Yoni Stadlin does more than just talk about honoring trees on Tu B'Shevat — he devotes vacations to "speak" for them. A month ago, the 33-year-old Bala Cynwyd native flew to Northern California for his fifth stake-out high in the boughs of an ancient Redwood that would have been chopped down years ago if not for the continual presence of guardians like him.
"It's a spiritual practice for me," Stadlin explained. "I grow a lot when I'm in the trees. It's where I have my deepest prayer and where I feel closest with myself and my friends."He and his wife, Vivian, celebrated Shabbat, Havdalah and the turn of the New Year without ever setting foot on solid ground.
When they're not perched in Redwoods, the Stadlins direct Eden Village Camp, the first and only Jewish organic farm-to-table overnight camp. The couple opened the camp two summers ago in Putnam Valley, N.Y., with a $1.1 million seed grant from the Foundation for Jewish Camp.
The campers, about 240 and counting, know all about Stadlin's passion for trees. He's told them about his tree-sitting experiences in hopes of inspiring them to take action for the things they believe in.
"Going 150 feet up in a Redwood tree is clearly not for everybody," Stadlin said. "I teach them to find their own 'tree.' "
Adding up all his "tree-sitting," Stadlin estimated that he's spent about two- and-a-half months aloft. The longest stint lasted more than a month.
This trip was special, he said, because it was the first time he went up with his wife. They also coordinated with two friends who work at Urban Adamah, an organic farm and Jewish environmental education center in Berkeley, Calif., to arrange their six-day stay in the McKay Tract near Eureka.
Grass-roots environmentalists have taken shifts protecting an older grove of about 50 Redwoods there for more than three years, Stadlin said. With zip lines connecting the trees, fewer than 10 sitters can watch over the whole area by dashing to wherever loggers might be looming; or they can zip over to visit each other. At times, Stadlin recalled, there were more people than branch "seats" in a given tree so they simply dangled from their safety-harness ropes.
Previous sitters have built platforms, hammocks and systems of suspended buckets into some of the trees for growing food and waste disposal. Even with those structures, Stadlin said, "you're basically living on a dining room table."
To avoid dropping items or falling, "everything kind of slows down. You only do one thing at a time."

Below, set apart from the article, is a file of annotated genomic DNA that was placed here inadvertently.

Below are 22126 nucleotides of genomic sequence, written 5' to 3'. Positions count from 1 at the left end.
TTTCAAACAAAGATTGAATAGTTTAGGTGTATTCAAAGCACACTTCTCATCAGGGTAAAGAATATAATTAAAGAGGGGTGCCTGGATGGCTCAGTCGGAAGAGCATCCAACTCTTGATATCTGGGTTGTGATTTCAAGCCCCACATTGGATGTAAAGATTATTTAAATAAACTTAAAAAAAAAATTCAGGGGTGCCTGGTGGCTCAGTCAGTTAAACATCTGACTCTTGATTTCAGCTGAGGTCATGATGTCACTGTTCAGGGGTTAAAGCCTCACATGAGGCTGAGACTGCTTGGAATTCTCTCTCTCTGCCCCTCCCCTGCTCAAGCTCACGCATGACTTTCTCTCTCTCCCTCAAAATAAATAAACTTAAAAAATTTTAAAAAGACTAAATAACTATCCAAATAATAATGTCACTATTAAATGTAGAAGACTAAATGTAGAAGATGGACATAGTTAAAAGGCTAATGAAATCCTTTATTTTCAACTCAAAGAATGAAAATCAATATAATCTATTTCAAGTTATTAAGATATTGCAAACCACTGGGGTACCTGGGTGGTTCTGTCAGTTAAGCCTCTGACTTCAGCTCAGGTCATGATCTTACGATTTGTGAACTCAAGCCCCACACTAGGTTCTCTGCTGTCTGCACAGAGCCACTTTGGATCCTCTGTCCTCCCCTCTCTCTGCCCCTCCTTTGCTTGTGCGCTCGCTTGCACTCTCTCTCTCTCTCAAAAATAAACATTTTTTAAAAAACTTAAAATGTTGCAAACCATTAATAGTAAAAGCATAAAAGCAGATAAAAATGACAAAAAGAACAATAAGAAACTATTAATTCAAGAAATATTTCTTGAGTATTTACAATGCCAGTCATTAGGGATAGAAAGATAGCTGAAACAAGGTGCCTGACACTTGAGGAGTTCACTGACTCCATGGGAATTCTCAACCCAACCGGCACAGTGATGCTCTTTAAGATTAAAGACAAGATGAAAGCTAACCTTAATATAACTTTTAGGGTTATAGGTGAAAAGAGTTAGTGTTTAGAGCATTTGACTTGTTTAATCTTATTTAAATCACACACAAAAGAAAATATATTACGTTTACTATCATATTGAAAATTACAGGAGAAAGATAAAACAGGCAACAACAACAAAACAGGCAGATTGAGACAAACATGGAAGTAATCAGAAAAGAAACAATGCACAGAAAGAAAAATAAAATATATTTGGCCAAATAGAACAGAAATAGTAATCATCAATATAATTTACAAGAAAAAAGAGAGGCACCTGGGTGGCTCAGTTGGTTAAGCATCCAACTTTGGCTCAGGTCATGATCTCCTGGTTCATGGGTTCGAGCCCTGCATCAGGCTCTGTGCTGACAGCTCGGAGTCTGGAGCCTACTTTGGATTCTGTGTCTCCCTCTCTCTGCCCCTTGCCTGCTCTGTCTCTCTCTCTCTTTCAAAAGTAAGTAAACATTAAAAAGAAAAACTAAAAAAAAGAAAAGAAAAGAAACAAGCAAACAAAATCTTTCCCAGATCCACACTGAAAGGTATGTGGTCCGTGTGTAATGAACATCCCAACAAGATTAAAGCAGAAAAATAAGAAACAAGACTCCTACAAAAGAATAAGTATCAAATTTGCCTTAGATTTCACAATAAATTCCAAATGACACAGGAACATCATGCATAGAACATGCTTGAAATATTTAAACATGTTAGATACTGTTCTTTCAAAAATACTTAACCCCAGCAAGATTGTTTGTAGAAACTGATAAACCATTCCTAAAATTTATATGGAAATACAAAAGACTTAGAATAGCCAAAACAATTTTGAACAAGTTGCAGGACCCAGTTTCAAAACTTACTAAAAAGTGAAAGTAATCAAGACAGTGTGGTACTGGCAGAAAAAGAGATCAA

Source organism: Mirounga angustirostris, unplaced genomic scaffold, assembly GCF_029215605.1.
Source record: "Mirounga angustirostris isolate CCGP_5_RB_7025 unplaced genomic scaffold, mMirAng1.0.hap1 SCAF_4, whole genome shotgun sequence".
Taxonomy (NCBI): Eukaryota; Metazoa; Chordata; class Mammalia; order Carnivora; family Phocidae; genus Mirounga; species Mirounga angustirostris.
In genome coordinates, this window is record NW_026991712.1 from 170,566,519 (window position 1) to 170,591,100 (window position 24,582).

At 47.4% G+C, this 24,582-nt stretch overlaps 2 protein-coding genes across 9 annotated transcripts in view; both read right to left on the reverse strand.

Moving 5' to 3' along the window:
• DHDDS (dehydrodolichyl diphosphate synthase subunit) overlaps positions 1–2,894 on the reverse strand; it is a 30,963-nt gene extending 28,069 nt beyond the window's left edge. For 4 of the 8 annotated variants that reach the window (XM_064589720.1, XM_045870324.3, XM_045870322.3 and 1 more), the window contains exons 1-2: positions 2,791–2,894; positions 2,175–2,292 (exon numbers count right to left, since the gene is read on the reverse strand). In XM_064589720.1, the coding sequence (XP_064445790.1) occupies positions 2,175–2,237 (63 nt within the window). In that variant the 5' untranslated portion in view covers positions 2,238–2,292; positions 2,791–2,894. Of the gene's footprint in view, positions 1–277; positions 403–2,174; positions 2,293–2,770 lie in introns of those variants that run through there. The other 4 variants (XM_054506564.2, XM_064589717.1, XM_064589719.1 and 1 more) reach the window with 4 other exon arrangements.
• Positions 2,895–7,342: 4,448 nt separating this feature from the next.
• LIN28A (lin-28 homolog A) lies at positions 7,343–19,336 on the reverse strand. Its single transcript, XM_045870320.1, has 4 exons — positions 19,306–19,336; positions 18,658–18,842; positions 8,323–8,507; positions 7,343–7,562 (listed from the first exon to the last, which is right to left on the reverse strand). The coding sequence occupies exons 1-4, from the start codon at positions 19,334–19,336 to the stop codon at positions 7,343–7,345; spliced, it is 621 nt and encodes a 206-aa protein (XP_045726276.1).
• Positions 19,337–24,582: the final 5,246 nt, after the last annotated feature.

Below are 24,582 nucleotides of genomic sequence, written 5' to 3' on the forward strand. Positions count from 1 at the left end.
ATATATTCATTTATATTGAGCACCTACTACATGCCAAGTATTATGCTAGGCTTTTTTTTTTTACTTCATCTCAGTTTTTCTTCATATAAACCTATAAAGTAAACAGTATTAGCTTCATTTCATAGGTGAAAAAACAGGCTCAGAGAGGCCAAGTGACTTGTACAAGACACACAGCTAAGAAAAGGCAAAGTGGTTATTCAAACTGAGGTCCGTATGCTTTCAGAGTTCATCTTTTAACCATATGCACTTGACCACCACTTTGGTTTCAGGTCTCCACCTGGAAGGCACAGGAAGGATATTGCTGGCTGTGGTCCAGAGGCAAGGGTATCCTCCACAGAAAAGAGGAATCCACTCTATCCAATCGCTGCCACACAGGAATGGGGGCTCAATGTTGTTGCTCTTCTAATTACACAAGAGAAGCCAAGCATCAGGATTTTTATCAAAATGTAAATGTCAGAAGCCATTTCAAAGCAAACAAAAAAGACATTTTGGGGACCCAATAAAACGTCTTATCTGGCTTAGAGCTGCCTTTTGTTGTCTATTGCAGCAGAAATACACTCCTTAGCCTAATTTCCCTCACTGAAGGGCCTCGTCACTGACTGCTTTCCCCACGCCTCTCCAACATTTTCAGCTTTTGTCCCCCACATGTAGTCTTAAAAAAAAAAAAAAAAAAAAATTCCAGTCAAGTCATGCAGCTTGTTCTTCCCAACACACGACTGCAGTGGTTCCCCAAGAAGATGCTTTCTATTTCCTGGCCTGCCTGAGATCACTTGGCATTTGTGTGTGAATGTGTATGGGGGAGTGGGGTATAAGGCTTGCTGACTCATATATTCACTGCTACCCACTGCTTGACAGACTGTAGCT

From their vantage point, they could see clearings where loggers had chopped down trees to make swing sets or other products, a "desert wasteland" reminding them why they were there, Stadlin said.
Though Redwoods could be considered renewable resources because they grow back, "clearly a 100-, 200-year-old tree is not coming back any time soon, not in my lifetime," Stadlin said. "Some of these trees were around at the time of the Temple of our Bible."
"Mystics pointed to a parallel stirring inside ourselves during this holiday," said Vivian Stadlin, 32, from a suburb of Chicago. "It was incredible to connect our inner journeys with the lives of these ancient Redwoods."With Tu B'Shevat approaching, the camp directors had extra cause to think about Judaism's relationship to nature and the springtime buds that will soon emerge on trees in Israel.
Just having a holiday that sets aside time to appreciate trees is amazing, Yoni Stadlin said.
"We pass by thousands — sometimes dozens of thousands — of these trees and how many trees do you actually stop and know?"
He makes that point in a camp game where the children get led, blindfolded, to a tree. They use all of their senses except vision to get to know the tree. Then, back at their starting point and without visual impairments, they're tasked with finding the same tree.
Since Tu B'Shevat occurs well before camp season, the Stadlins plan to bring related activities, slide shows, games and songs to nearby synagogues and Hebrew schools.
Campers and their families get an opportunity to join in the tree-themed fun during maple syrup workshops in March and April. The event was a hit last year, Stadlin said, with families coming all the way from Massachusetts to extract sap and make syrup.
Though the couple has plenty of trees surrounding their home just a few minutes from camp, Stadlin said he misses the treetops, especially the quietude.
It's always jarring "how fast the world is outside of the forest."
In the Redwoods, "you can hear wind coming through the valley," he said. "The trees literally hold us up at night. It really felt like we were living in the gills of the planet."